Fluorescent stained cancer cellsPixabay.com - user:skeeze

It cannot be denied that cancer is an incredibly complex disease; a single tumour can possess more than 100 billion cells, and each cell has the capacity to acquire mutations individually. Cancer is a dynamic disease, and this constant change must be reflected in our analysis and treatment, a task too vast for a human mind. This is where the disciplines of big data and cancer biology are intersecting, showing potential to work synergistically to transform how we treat the one in two of us who will develop cancer.

Being guided predominantly by what the numbers say with respect to the ‘average patient’ is erroneous because when it comes to cancer, such an individual does not exist.

Tumours are full of data. So many combinations and permutations of genome abnormalities are possible. meaning in effect no two tumours are the same. By allowing researchers not only to scan the genome in its entirety, but to compare genomes of individuals afflicted with specific cancers, and indeed contrast genomic differences between cells of a tumour, big data allows us to learn what exactly has gone wrong particular tumours. Researchers take large data sets, look for patterns, and identify mutations that can be targeted with drug treatment, with a tailored therapy for an individual’s mutational makeup.

Its applications are being studied the world over. Shirley Pepke, a physicist turned computational biologist, responded to her own ovarian cancer diagnosis like a scientist, and sought to fight it using big data. Using the data bank TCGA (The Cancer Genome Atlas), she applied an automated pattern-recognition technique named correlation explanation (CorEx) to evaluate the genetic sequences of 400 ovarian cancer tumours, including hers. CorEx turned up pertinent clues as to Pepke’s tumour’s genetic profile, allowing her to reason that she would be most likely to survive were she administered checkpoint inhibitors, a class of drugs geared to stop the ability of cancer cells to outwit the immune system. Pepke persuaded her doctors, and her cancer was cured.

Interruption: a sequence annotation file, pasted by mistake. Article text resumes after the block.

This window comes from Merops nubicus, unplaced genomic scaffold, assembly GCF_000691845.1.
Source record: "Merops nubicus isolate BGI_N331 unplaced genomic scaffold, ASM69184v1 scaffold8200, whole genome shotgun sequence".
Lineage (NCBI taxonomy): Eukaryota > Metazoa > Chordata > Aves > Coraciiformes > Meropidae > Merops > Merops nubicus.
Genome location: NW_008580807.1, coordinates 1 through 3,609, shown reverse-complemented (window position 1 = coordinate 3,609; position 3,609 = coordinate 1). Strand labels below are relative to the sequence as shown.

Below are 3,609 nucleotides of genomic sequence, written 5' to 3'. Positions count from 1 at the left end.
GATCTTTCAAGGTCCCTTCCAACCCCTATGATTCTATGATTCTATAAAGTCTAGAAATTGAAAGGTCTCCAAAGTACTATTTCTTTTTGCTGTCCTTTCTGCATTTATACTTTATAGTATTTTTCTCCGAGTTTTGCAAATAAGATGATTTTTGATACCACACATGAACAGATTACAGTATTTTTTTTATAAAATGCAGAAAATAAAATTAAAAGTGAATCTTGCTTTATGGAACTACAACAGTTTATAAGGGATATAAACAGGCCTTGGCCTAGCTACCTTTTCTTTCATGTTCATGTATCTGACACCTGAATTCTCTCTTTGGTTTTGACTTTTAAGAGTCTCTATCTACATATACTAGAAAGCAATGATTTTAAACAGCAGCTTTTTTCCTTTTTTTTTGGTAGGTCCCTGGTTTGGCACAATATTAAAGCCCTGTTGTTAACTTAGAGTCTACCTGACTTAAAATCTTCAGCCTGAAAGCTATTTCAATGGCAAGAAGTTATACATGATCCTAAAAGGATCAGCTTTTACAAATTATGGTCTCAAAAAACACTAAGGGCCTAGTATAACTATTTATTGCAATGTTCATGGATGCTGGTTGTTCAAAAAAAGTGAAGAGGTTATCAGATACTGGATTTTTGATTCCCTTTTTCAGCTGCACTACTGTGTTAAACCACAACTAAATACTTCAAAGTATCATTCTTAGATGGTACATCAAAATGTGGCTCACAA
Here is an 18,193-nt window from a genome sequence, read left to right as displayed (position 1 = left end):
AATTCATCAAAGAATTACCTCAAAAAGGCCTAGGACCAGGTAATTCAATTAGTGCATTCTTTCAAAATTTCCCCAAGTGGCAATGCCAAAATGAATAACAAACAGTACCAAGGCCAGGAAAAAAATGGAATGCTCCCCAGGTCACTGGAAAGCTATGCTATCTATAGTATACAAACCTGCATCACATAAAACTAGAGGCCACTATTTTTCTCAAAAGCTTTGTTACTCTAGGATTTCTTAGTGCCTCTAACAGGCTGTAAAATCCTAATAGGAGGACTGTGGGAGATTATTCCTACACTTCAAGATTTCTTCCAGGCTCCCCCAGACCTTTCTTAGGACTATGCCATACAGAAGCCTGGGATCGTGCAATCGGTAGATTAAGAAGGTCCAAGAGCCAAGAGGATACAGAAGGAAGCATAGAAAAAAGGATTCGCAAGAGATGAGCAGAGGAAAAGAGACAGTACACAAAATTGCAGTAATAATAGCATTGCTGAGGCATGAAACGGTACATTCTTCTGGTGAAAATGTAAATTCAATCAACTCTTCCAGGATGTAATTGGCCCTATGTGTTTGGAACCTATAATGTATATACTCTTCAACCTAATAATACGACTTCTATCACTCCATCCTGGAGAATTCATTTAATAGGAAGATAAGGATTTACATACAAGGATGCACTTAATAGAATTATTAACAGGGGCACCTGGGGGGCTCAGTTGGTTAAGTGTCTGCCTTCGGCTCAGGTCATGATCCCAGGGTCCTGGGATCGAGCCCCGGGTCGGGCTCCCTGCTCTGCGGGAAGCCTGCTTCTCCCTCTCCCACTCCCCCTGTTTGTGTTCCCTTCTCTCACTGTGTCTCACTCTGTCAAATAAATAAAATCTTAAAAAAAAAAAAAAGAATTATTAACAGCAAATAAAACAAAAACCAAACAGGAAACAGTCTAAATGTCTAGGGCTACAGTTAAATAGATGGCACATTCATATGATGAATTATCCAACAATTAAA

Such research adds to the growing body of evidence suggesting that a rote statistical approach is no longer sufficient to decide cancer treatment. Being guided predominantly by what the numbers say with respect to the ‘average patient’ is erroneous because when it comes to cancer, such an individual does not exist. Sequencing tumours is now faster and cheaper than ever, with companies offering $1,000 genomes. The challenge for scientists of the 20th century was generating data, but nowadays, refining the processing and analysis methods to deal with so much data has become the limiting factor.

Historically, such ideas about deploying big data to cancer have been strictly academic, but recent years have seen the start of their clinical translation. The I-SPY2 study is the first clinical trial of its kind, collecting real-time genomic information from patients who have been prescribed certain drugs on the basis of their cancer’s ‘tumour signature’. It is anticipated that the data gathered will provide useful insights into biomarkers that improve in response to targeted therapies.

Plenty of challenges lie ahead. Tumours are dynamic entities, hosting a baffling diversity of mutations, which can change over time. Still, there is a reason to be optimistic. Researchers and medics are nudging the field of big data gradually from idealistic speculation to delivery. Hopefully, the patients whose medical histories shape big data’s algorithms may emerge as the biggest winners